The Lady of Misrule, Suzannah Dunn
The Lady of Misrule, Suzannah Dunn
Review from Jeannie Zelos book reviews
Genre: History, Literature/Fiction (Adult)
For a long while I read mainly historical fiction – Phillipa Gregory, Elizabeth Chadwick, Sharon Penryn and CJ Samsom but then discovered fantasy wasn’t all star trek type sci-fi, and I’ve read little historical fiction in recent years, just the odd one now and then. Of all historical fiction this period interests me most, so many changes in the world, so much going on and the political intrigues…
Well, the Monarchy is in jeopardy, Lady Jane Grey, a 16 year old had just been crowned Queen, due largely to the manipulations of her and her husbands family. Guildford, her husband, is just a boy too, but the fantasy doesn’t last long, and its just days before they are both escorted to the Tower and Mary takes over. Can Mary hold on though? She has problems, is sickly, unmarried and probably too old for an heir, but she is determined to bring the country back to Catholicism, and this means getting rid of those who could threaten her rule.
Elizabeth volunteers to stay with Jane in her imprisonment, she’s the baby of the family, always been a little spoiled and after having a fling – an affair of sorts – with one of her fathers good friends is looking for an escape. Elizabeth is a bit of an innocent, she sways through life never really thinking what direction she’ll end in, and that’s pretty much how she got in the situation with Harry. The two girls are a similar age but what a contrast, Elizabeth is young for her age, never thinking of responsibility and the consequences of her actions – moved by impulse most of the while and that’s what brought her to the house where Jane is imprisoned. Its not a cell, and just a set of rooms the two girls share and Elizabeth has more freedom to wander outside etc but mostly stays with Jane. They form an odd sort of kinship. In contrast Jane is sixteen going on sixty – responsible far beyond her years, devout in her faith, fiercely convinced right will prevail. She studies books continuously and writes to her contacts, but remains quite a secretive person. Guildford seems a real boy at first, very much ruled by his parents and its clear Jane doesn’t see him as an equal, that she married for political reasons and obedience, and he would never have been King in anything but name if that…slowly as we see more of the three we see underneath the surface, see that they are more than they first project.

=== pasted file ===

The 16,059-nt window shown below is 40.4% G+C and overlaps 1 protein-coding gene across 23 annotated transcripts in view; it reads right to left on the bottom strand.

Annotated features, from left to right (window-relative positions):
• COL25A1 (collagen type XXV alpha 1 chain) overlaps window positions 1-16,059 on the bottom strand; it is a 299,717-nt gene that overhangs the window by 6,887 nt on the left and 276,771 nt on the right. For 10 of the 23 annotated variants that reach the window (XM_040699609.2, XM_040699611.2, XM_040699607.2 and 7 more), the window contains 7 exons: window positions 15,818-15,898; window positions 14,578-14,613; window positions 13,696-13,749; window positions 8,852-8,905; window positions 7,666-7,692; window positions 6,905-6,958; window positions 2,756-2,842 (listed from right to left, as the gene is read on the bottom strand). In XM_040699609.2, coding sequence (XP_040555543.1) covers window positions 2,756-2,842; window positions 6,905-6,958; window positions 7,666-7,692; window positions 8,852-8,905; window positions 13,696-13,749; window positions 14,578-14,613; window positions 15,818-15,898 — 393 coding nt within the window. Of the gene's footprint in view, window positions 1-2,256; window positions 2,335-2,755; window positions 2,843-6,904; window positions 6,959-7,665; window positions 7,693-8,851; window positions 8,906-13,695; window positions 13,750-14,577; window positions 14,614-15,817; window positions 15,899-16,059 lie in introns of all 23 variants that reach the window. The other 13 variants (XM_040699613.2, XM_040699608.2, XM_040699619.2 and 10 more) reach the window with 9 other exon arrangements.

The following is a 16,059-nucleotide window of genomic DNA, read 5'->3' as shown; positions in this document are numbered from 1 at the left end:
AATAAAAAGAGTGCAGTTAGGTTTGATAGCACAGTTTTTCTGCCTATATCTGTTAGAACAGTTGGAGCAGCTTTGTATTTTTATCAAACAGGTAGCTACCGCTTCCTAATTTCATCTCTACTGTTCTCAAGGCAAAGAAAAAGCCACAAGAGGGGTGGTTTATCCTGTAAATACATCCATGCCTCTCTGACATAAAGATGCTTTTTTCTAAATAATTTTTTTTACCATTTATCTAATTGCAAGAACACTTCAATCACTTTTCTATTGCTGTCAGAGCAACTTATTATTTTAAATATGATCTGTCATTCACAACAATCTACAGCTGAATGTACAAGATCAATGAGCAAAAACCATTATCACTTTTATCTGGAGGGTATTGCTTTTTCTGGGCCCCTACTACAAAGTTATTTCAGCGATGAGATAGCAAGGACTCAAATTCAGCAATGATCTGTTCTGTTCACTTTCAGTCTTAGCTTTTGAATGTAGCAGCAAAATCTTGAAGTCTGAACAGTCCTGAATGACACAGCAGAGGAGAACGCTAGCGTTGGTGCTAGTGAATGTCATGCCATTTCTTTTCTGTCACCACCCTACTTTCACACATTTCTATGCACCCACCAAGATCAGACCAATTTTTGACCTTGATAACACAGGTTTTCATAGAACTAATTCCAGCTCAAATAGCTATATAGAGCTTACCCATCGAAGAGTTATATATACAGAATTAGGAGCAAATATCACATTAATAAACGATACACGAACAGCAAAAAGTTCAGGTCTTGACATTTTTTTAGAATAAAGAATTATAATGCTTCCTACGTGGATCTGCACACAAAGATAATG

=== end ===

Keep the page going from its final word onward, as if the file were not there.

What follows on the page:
I enjoyed lots of this book, I like when authors take a period in history and personalise it, showing it to us by way of a few characters we can follow closely but…to be honest at times I was bored by this and put it to one side. Its seems a long story going nowhere. I felt for Guildford and Jane, pushed into a position by their parents they had no other choice, that was the norm then sadly, but they were left, abandoned almost, to bear the consequences of their parents actions. Its a sad time looking back, when the politics of the Church and the Monarchy were in such disarray that no one knew quite where to go, what to do or say. It was so precarious and poor Jane and Guildford were hung out to dry. I really felt for Elizabeth at the end, waiting for the reprieve though I got the sense Jane and Guildford had accepted their fate. I so felt for him when Jane asks Elizabeth not to see him just before the end. Over the months Elizabeth had come to a sort of friendship with him, and I’m not sure why Jane made that request. I felt the end was incredibly abrupt – after all the meandering through the book, the turns and twists that really led nowhere this major part was just cut swiftly – much like the axe! I was tapping my kindle expecting another few pages, but no, there were no more and that really was it. It felt unfinished and I wanted to know where Elizabeth went, what happened to her, even if it was just a three page epilogue., without it the story just felt odd to me.
Stars: Three – its a book that had much going for it, but also felt missing parts and its not one I’d re read.
ARC supplied by Netgalley and publishers